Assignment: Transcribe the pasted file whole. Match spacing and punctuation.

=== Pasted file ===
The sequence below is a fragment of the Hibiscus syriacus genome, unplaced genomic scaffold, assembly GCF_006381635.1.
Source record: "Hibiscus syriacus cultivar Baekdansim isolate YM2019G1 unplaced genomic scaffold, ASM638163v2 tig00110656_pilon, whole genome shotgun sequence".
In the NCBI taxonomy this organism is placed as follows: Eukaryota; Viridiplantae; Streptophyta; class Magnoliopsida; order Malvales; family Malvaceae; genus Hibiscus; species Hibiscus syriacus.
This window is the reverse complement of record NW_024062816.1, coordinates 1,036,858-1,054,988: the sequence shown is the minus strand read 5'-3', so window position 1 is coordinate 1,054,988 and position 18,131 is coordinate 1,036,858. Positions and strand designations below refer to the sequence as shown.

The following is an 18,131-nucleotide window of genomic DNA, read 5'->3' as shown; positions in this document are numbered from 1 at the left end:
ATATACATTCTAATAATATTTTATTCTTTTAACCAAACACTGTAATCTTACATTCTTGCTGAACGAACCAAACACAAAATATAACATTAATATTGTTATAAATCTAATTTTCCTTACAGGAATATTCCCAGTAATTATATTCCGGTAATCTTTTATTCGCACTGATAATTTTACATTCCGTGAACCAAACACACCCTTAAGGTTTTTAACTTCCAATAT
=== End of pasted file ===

The sequence below is a fragment of the Hibiscus syriacus genome, unplaced genomic scaffold, assembly GCF_006381635.1.
Source record: "Hibiscus syriacus cultivar Baekdansim isolate YM2019G1 unplaced genomic scaffold, ASM638163v2 tig00110656_pilon, whole genome shotgun sequence".
In the NCBI taxonomy this organism is placed as follows: Eukaryota; Viridiplantae; Streptophyta; class Magnoliopsida; order Malvales; family Malvaceae; genus Hibiscus; species Hibiscus syriacus.
This window is the reverse complement of record NW_024062816.1, coordinates 1,036,858-1,054,988: the sequence shown is the minus strand read 5'-3', so window position 1 is coordinate 1,054,988 and position 18,131 is coordinate 1,036,858. Positions and strand designations below refer to the sequence as shown.

The following is an 18,131-nucleotide window of genomic DNA, read 5'->3' as shown; positions in this document are numbered from 1 at the left end:
ATATACATTCTAATAATATTTTATTCTTTTAACCAAACACTGTAATCTTACATTCTTGCTGAACGAACCAAACACAAAATATAACATTAATATTGTTATAAATCTAATTTTCCTTACAGGAATATTCCCAGTAATTATATTCCGGTAATCTTTTATTCGCACTGATAATTTTACATTCCGTGAACCAAACACACCCTTAAGGTTTTTAACTTCCAATAT